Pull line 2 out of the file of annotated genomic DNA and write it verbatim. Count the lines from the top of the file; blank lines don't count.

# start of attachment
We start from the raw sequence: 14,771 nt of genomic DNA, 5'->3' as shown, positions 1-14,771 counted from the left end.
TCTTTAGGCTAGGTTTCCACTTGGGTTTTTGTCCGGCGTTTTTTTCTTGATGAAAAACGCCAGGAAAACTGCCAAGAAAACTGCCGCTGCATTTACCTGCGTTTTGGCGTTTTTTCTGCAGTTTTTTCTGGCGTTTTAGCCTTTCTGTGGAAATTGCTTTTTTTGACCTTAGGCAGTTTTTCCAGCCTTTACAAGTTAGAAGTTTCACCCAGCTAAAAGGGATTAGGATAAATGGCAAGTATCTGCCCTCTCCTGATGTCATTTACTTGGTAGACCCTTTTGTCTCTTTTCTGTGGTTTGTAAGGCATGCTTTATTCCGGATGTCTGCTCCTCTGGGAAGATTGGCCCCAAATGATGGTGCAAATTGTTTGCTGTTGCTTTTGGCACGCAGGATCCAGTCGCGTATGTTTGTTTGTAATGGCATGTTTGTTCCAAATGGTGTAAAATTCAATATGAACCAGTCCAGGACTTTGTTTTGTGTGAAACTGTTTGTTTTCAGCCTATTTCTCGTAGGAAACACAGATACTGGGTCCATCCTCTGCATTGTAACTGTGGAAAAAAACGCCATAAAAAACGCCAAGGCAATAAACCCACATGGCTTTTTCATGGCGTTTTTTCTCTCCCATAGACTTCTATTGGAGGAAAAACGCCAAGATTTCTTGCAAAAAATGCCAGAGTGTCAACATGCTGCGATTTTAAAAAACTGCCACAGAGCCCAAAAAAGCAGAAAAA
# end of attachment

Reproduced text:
TCTTTAGGCTAGGTTTCCACTTGGGTTTTTGTCCGGCGTTTTTTTCTTGATGAAAAACGCCAGGAAAACTGCCAAGAAAACTGCCGCTGCATTTACCTGCGTTTTGGCGTTTTTTCTGCAGTTTTTTCTGGCGTTTTAGCCTTTCTGTGGAAATTGCTTTTTTTGACCTTAGGCAGTTTTTCCAGCCTTTACAAGTTAGAAGTTTCACCCAGCTAAAAGGGATTAGGATAAATGGCAAGTATCTGCCCTCTCCTGATGTCATTTACTTGGTAGACCCTTTTGTCTCTTTTCTGTGGTTTGTAAGGCATGCTTTATTCCGGATGTCTGCTCCTCTGGGAAGATTGGCCCCAAATGATGGTGCAAATTGTTTGCTGTTGCTTTTGGCACGCAGGATCCAGTCGCGTATGTTTGTTTGTAATGGCATGTTTGTTCCAAATGGTGTAAAATTCAATATGAACCAGTCCAGGACTTTGTTTTGTGTGAAACTGTTTGTTTTCAGCCTATTTCTCGTAGGAAACACAGATACTGGGTCCATCCTCTGCATTGTAACTGTGGAAAAAAACGCCATAAAAAACGCCAAGGCAATAAACCCACATGGCTTTTTCATGGCGTTTTTTCTCTCCCATAGACTTCTATTGGAGGAAAAACGCCAAGATTTCTTGCAAAAAATGCCAGAGTGTCAACATGCTGCGATTTTAAAAAACTGCCACAGAGCCCAAAAAAGCAGAAAAA